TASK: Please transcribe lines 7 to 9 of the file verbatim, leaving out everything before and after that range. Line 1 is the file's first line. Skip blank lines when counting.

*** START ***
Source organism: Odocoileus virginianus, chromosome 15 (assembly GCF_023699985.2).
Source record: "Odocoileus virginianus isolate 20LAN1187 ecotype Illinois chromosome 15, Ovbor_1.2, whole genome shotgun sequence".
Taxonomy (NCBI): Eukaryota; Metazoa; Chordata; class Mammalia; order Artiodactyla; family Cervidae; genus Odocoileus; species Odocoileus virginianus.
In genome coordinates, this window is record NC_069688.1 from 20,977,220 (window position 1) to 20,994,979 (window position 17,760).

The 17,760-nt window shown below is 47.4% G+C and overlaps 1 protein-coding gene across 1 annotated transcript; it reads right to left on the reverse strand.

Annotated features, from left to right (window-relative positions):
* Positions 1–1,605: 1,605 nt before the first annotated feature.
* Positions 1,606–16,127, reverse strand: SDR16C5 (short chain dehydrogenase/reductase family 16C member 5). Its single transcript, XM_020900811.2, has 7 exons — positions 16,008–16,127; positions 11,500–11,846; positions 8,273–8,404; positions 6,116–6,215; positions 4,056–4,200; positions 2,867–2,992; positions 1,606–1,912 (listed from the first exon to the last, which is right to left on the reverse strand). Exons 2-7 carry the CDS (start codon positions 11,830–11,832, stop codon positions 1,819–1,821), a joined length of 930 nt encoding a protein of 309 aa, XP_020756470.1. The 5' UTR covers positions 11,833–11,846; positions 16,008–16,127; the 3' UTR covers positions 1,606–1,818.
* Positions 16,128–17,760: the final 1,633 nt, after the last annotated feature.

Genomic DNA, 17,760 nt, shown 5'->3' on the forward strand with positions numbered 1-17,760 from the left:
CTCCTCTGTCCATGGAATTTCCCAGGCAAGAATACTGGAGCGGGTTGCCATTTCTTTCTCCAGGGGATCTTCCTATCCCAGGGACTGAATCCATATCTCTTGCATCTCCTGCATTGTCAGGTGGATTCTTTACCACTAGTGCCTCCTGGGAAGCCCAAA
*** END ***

* Positions 1–1,605: 1,605 nt before the first annotated feature.
* Positions 1,606–16,127, reverse strand: SDR16C5 (short chain dehydrogenase/reductase family 16C member 5). Its single transcript, XM_020900811.2, has 7 exons — positions 16,008–16,127; positions 11,500–11,846; positions 8,273–8,404; positions 6,116–6,215; positions 4,056–4,200; positions 2,867–2,992; positions 1,606–1,912 (listed from the first exon to the last, which is right to left on the reverse strand). Exons 2-7 carry the CDS (start codon positions 11,830–11,832, stop codon positions 1,819–1,821), a joined length of 930 nt encoding a protein of 309 aa, XP_020756470.1. The 5' UTR covers positions 11,833–11,846; positions 16,008–16,127; the 3' UTR covers positions 1,606–1,818.
* Positions 16,128–17,760: the final 1,633 nt, after the last annotated feature.